Articles Tagged with statute of limitations

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If you have read any newspaper in the last year, you know that prescription opioids have caused massive suffering in this country. Addiction has skyrocketed. Sadly, deaths from overdoses and even opioid-related suicides have dramatically increased as well. In 2016 alone over 14,000 overdose deaths were reported from natural and semi-synthetic opioids, and over 20,000 people died of overdose from synthetic opioids (mostly fentanyl). Centers for Disease Control. Opioids have become a huge public health problem and a national tragedy. Inevitably, litigation has followed the suffering, and more lawsuits are being filed each week.

Despite the addictions, injuries, and deaths, and despite reports of awful business practices by the makers of these prescription painkillers, defense lawyers have developed certain legal defenses to help these drug companies avoid liability. Let’s look at a few:

The FDA Approved the Drug, So It’s the Government’s Fault

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Delaying Surgery Can Cost Money in Product Liability Case
In litigation, there are several harsh and punishing deadlines. The worst one is the statute of limitations (“SOL”).  The SOL is a statute in state or federal law that limits the time you are allowed to file a lawsuit. In North Carolina, for example, the SOL for bringing a personal injury claim against a person or company for negligence is three years. This means if a guy runs a red light and “T-bones” your car, causing you to break your leg, you have three years from the date of the car crash to file a lawsuit. This may seem like a reasonable amount of time; as the injured person you certainly have an obligation to pursue valid claims in a timely manner, but it can also lead to unintended and unfair results.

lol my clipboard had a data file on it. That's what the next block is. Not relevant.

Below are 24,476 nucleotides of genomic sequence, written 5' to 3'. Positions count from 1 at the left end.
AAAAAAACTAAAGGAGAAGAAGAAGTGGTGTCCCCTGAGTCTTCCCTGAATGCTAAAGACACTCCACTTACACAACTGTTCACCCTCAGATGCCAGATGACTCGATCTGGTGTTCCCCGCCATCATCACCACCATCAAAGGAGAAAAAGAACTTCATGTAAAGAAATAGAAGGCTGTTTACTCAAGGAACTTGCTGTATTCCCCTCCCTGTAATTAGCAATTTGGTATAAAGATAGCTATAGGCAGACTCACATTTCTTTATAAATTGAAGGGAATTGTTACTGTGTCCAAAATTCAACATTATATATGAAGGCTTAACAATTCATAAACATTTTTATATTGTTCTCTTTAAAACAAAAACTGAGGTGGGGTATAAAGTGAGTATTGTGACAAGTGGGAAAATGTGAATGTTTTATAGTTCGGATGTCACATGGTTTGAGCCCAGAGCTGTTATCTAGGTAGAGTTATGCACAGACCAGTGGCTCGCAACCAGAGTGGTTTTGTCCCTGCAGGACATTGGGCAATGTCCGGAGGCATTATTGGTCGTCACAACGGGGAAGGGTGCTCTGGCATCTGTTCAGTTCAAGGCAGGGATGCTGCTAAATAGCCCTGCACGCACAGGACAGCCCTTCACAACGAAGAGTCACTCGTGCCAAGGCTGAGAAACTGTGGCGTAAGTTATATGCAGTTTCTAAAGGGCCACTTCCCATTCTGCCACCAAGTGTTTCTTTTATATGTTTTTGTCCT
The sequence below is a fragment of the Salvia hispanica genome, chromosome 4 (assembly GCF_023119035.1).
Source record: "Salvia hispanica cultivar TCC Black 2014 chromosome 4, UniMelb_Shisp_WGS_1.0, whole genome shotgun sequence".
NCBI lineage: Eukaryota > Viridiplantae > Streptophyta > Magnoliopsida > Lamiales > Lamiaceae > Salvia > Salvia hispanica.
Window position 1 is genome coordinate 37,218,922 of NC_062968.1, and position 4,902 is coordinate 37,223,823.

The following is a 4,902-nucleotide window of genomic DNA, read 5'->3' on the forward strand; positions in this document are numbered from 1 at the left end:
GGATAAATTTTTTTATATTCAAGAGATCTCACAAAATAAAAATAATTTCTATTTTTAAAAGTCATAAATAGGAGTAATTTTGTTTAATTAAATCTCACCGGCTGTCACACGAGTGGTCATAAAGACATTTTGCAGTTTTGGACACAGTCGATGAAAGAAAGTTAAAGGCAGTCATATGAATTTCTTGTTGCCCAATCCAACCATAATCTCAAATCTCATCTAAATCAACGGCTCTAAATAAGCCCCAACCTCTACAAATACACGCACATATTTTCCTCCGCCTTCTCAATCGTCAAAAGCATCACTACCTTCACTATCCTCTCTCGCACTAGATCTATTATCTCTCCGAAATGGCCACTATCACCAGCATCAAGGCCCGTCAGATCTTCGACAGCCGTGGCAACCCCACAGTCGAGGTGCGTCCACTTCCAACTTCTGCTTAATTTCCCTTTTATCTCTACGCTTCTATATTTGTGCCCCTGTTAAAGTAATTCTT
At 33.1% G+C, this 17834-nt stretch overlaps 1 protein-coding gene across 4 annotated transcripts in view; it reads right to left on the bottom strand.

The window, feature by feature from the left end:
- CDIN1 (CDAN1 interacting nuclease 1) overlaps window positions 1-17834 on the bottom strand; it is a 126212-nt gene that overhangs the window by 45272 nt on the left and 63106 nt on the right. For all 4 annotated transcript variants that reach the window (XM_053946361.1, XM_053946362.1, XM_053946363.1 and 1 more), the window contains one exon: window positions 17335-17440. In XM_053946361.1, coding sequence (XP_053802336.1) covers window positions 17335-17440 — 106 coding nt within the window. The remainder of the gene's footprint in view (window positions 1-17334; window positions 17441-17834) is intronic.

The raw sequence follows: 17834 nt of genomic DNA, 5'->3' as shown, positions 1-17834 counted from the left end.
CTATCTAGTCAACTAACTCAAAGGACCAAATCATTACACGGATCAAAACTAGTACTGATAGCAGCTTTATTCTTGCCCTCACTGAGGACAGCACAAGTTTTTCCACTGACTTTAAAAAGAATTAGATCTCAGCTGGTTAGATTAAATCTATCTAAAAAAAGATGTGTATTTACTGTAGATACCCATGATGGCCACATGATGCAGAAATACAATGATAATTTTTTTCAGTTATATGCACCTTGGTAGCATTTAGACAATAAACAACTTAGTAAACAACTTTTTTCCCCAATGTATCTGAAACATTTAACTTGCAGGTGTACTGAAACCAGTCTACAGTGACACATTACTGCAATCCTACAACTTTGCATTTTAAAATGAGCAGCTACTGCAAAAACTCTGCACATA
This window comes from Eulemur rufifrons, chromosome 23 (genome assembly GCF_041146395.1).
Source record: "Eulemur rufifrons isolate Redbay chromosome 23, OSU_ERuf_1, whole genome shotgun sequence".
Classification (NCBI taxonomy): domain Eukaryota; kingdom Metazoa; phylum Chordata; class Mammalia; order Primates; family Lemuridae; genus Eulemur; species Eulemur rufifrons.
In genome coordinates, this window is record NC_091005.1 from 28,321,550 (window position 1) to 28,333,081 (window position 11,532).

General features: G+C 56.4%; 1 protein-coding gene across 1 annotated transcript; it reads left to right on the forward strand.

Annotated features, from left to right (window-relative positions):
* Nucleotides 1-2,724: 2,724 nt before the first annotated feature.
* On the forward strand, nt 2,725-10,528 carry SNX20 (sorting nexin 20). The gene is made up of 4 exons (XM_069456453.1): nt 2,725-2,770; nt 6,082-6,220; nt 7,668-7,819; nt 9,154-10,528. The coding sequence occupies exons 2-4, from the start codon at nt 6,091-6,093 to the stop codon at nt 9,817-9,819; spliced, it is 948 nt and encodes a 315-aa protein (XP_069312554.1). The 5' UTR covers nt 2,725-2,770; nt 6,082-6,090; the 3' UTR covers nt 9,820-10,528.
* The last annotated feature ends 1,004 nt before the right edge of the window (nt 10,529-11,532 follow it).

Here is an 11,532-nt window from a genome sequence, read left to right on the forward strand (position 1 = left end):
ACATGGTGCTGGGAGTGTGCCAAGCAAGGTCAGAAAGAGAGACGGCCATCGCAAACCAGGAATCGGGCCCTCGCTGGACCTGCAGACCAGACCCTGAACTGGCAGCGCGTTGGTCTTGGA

The SOL is just one unforgiving deadline that a person faces in the bumpy wagon ride of civil litigation. There are also discovery deadlines, deadlines to respond to motions, scheduling order deadlines, and others. One deadline may involve a settlement deadline. A settlement deadline is a date negotiated by both sides in a large-scale litigation requiring plaintiffs to take certain actions by a specific date or lose the right to participate in the settlement. In “mass tort” product liability cases, courts want to resolve hundreds or even thousands of cases as efficiently as possible. And settlement deadlines are a valuable tool in getting large numbers of plaintiffs to take quick action. Let’s look at one example:

The DePuy ASR Hip Settlement Deadlines